Anyway, I figured I'd give them one more chance, as I'd already bought this book quite a while ago, and it had the art of good ol' Tony DeZuniga, the original Jonah artist, whom I've always appreciated.

Anyway, in No Way Back we are told the story of how Jonah was left by his mother in the uncaring hands of his vicious beast of a father, and how he many years later happens to find his mother, an alcoholic prostitute with tuberculosis, and learns from her – through basically torturing her by withholding booze from her until she tells him what he wants to know – that he has a half-brother. Then she dies. Jonah takes the coffin with his dead (and now rather smelly) mother to the peaceful town where the brother lives and works as a sheriff and preacher. Meanwhile, he also finds time to use a beautiful young woman who's turned on by this merciless killer for sex, and to casually kill a very large bunch of Mexican criminals who've murdered a bunch of innocent indians for the bounty the government has put on Apache scalps. As it happens, the leader of the gang they belong to very much wants to hurt and kill Jonah, so he follows in his tracks, casually torturing, murdering and raping the people Jonah's been in contact with.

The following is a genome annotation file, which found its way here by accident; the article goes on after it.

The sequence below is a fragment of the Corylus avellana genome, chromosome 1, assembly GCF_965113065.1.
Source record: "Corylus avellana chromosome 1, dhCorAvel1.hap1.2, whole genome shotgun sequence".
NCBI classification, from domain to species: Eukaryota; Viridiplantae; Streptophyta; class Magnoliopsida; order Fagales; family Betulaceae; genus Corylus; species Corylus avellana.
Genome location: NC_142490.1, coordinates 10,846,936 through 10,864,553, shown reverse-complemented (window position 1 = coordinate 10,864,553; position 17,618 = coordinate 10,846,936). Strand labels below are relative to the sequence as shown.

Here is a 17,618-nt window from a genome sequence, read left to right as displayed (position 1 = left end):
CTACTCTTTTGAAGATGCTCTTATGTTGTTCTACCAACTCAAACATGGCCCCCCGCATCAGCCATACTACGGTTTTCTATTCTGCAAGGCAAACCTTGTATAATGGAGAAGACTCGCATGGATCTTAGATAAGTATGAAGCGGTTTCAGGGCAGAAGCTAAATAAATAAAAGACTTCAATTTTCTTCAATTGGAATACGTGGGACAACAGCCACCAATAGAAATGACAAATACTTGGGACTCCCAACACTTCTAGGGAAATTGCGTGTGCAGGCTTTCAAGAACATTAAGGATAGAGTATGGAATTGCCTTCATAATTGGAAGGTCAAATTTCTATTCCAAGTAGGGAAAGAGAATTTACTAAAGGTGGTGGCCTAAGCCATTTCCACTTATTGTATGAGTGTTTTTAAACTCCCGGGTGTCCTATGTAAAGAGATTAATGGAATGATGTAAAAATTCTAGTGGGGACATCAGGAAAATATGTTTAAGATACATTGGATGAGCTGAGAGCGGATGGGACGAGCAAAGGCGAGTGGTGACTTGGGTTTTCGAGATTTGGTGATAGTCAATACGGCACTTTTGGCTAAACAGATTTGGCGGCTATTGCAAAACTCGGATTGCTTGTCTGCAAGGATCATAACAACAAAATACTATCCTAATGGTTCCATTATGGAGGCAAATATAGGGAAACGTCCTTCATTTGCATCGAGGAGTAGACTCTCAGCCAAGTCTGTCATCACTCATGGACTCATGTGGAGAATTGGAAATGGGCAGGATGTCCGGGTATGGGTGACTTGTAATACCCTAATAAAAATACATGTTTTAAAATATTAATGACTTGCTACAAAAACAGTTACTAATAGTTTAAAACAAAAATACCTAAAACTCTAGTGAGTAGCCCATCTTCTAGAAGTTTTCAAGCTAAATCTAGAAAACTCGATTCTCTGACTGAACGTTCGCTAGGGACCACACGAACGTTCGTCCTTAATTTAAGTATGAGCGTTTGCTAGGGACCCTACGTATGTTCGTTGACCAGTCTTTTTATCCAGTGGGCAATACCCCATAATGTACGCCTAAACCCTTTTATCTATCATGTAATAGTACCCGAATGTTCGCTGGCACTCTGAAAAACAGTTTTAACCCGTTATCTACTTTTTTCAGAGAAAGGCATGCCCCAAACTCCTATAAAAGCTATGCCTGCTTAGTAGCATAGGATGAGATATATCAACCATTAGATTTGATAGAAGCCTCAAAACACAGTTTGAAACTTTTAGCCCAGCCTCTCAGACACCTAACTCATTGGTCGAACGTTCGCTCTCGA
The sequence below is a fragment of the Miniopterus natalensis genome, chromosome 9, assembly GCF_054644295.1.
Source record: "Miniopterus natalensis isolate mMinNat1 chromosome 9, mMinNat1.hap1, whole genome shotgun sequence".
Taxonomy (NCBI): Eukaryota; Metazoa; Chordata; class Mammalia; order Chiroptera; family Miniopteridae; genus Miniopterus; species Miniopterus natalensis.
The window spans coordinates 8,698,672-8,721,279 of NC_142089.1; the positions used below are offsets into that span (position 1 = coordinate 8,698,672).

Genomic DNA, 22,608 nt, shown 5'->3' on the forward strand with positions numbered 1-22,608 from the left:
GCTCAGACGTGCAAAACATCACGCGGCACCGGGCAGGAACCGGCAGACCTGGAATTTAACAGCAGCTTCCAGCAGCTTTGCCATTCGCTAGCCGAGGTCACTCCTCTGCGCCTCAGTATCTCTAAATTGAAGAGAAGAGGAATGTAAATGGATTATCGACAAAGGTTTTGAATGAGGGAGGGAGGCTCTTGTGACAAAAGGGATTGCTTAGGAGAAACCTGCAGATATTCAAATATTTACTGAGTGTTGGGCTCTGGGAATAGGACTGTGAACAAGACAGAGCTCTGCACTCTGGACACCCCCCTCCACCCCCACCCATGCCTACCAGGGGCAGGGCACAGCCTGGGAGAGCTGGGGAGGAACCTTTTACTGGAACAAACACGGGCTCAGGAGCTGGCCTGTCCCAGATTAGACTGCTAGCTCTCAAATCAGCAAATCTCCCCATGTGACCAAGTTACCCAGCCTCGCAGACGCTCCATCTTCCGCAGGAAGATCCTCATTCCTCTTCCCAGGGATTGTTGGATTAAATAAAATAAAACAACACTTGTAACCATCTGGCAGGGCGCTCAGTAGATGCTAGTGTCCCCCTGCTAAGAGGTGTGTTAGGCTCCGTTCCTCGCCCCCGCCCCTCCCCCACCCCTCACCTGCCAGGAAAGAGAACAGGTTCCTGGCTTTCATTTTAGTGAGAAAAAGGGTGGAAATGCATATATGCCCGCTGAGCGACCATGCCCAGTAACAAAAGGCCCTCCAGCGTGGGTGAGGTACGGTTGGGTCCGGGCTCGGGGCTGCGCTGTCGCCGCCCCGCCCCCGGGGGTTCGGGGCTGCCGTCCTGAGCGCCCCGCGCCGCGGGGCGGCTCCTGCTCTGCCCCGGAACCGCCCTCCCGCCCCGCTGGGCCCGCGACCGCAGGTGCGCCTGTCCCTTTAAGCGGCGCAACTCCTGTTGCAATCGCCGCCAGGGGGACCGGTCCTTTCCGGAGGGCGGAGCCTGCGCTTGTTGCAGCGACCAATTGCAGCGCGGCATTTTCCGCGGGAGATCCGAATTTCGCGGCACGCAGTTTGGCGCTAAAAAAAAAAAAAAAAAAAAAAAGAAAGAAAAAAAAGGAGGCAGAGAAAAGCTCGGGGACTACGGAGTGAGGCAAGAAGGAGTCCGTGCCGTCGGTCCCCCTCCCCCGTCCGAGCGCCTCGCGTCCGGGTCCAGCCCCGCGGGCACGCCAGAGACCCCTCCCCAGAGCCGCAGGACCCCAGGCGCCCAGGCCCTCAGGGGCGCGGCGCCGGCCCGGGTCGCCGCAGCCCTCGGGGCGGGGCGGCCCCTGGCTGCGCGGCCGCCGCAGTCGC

I won't give away the final battle and its ending; instead I'll just note two things:
a) How well the story conforms to the stereotyped generic story I outlined above; you've seen all these elements before, and you don't get much more than just the bare basics of characterization, because, well, you know, you already know all the elements of tis story anyway, don't you?
b) It's not really the fact that the story is clichéd that annoys me, it's how it's done with so little flair. Jonah being abused by his father, his relationship with his mother, the contrast between himself and his goody-two-shoes brother – all this is stuff that could have made for really interesting reading if Gray and Palmiotti had bothered to delve a bit more deeply into it instead of concentrating on "boy, Jonah is one tough, bad hombre, delivering casually cruel and hard lines with inerrant reliability, doesn't he?" and "boy, Jonah sure guns down bad guys casually and brutally efficiently, without a scintilla of emotion, doesn't he?".